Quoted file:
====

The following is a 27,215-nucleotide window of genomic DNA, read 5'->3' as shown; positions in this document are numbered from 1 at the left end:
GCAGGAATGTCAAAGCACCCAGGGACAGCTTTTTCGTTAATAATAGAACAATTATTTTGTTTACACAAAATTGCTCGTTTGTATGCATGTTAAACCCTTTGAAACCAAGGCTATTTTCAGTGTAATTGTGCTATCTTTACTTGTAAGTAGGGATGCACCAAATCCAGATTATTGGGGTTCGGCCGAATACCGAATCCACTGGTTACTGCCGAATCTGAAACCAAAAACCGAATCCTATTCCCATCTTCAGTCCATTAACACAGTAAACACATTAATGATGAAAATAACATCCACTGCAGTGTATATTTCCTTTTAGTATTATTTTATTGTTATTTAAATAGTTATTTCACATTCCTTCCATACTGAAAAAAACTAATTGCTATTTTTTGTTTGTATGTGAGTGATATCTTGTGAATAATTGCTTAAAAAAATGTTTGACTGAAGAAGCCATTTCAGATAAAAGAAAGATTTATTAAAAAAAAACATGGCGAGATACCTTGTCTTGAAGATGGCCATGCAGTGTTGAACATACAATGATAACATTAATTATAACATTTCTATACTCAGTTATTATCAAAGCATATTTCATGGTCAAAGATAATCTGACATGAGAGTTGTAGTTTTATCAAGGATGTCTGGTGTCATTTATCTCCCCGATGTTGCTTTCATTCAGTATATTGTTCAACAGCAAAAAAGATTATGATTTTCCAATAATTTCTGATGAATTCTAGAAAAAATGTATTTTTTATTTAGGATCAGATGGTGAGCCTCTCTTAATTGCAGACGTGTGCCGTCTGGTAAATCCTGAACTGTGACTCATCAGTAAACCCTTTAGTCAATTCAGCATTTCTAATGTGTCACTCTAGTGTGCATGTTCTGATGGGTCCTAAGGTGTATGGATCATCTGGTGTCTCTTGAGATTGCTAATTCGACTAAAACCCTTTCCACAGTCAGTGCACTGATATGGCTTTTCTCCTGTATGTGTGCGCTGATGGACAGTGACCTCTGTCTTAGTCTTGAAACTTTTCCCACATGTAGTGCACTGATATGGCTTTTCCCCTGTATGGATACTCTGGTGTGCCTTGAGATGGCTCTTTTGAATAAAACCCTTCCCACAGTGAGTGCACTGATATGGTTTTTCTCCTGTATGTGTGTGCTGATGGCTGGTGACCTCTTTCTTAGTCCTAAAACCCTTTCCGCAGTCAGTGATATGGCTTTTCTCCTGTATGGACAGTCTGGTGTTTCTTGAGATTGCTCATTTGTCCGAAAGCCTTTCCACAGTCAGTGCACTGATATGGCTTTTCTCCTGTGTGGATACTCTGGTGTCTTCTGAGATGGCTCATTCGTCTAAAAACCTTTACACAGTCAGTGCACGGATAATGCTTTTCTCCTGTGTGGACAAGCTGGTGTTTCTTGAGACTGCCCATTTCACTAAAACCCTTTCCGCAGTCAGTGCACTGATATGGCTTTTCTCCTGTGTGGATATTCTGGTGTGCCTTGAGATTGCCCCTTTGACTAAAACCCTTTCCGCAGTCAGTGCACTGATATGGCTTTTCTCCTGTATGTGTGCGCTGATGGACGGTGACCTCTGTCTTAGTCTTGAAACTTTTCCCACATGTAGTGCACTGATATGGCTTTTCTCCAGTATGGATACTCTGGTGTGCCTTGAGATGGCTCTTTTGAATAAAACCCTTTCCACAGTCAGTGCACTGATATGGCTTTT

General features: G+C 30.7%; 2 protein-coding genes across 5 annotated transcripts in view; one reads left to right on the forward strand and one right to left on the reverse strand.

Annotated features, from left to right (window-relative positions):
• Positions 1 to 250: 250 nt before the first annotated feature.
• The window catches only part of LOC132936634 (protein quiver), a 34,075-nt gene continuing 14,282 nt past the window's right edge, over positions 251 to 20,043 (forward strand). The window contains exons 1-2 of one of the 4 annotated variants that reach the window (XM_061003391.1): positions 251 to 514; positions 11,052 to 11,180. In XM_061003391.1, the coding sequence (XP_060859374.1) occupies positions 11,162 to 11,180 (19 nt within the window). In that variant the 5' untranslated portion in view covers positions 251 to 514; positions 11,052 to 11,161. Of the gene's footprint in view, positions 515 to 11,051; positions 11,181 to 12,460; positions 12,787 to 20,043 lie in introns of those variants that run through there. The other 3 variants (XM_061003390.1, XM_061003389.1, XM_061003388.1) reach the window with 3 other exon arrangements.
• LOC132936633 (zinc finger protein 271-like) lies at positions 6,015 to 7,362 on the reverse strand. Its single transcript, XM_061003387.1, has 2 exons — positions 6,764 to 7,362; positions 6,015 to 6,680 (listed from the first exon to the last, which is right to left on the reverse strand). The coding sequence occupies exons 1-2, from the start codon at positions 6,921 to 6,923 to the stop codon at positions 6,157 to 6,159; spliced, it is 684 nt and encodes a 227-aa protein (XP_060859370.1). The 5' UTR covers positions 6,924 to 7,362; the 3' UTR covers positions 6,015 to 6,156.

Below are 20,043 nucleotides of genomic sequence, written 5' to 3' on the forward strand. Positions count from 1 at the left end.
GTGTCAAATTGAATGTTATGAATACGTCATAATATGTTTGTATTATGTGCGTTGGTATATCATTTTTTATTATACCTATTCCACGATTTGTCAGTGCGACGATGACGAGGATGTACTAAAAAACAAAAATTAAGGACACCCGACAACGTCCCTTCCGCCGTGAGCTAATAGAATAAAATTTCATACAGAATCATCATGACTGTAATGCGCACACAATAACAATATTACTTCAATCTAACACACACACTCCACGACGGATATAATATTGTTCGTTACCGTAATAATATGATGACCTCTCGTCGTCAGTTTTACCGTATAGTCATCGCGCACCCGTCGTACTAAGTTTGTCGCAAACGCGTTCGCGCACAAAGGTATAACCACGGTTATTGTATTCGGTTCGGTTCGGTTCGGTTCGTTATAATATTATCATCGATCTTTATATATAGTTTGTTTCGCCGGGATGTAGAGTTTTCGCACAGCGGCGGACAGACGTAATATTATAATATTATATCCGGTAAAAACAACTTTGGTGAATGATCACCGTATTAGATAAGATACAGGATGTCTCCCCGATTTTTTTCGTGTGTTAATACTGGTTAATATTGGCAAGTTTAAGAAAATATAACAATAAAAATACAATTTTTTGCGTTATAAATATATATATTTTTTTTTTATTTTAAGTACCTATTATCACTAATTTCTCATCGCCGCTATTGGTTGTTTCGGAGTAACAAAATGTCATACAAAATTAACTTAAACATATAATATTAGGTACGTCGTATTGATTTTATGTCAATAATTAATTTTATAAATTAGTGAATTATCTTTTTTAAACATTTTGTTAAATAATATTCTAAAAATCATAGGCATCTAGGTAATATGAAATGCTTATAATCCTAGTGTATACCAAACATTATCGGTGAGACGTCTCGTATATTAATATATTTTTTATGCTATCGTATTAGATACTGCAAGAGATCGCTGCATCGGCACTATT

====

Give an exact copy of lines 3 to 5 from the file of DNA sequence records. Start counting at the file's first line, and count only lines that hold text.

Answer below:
General features: G+C 30.7%; 2 protein-coding genes across 5 annotated transcripts in view; one reads left to right on the forward strand and one right to left on the reverse strand.

Annotated features, from left to right (window-relative positions):
• Positions 1 to 250: 250 nt before the first annotated feature.